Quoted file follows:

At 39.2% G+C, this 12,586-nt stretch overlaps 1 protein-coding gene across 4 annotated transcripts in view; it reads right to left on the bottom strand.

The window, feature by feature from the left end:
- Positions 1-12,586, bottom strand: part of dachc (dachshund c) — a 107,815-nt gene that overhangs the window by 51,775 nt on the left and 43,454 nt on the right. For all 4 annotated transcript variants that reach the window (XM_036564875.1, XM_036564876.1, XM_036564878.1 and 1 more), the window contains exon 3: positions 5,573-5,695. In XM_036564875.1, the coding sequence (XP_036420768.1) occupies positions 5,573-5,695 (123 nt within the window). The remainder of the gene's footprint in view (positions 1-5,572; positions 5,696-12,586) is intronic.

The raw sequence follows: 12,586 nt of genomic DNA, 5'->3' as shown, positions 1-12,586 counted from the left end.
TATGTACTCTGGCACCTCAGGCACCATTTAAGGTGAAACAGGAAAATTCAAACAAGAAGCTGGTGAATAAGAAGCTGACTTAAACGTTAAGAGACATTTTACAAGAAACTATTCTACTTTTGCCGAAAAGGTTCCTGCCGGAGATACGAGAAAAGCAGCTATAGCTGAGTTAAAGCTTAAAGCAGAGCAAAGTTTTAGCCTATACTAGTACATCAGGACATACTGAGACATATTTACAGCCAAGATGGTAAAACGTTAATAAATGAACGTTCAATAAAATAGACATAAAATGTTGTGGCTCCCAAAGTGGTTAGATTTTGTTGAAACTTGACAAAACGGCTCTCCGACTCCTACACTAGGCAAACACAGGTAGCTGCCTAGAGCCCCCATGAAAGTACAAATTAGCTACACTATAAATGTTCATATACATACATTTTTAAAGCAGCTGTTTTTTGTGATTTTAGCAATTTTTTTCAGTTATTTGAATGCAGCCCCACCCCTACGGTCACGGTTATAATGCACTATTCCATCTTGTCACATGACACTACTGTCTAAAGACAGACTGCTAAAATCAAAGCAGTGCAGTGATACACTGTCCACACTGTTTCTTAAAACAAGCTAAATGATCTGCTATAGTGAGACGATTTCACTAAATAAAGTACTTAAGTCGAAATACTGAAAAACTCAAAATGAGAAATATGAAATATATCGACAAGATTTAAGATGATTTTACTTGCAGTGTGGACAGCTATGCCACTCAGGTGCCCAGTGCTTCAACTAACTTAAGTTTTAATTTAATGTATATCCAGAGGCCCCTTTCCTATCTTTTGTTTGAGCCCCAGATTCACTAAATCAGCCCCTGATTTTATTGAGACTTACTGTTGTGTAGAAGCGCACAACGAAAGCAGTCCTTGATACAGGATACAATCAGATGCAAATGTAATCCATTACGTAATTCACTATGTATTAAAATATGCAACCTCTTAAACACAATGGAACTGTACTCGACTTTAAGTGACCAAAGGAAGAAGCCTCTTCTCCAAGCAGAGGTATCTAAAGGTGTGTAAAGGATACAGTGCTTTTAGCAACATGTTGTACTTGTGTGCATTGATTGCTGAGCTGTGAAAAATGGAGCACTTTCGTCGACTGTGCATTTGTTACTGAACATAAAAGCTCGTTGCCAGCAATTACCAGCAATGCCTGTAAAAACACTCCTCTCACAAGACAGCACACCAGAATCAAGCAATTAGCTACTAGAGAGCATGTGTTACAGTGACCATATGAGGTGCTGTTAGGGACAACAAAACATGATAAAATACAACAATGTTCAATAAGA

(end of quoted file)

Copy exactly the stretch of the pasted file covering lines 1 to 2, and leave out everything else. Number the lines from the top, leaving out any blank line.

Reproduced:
At 39.2% G+C, this 12,586-nt stretch overlaps 1 protein-coding gene across 4 annotated transcripts in view; it reads right to left on the bottom strand.

The window, feature by feature from the left end: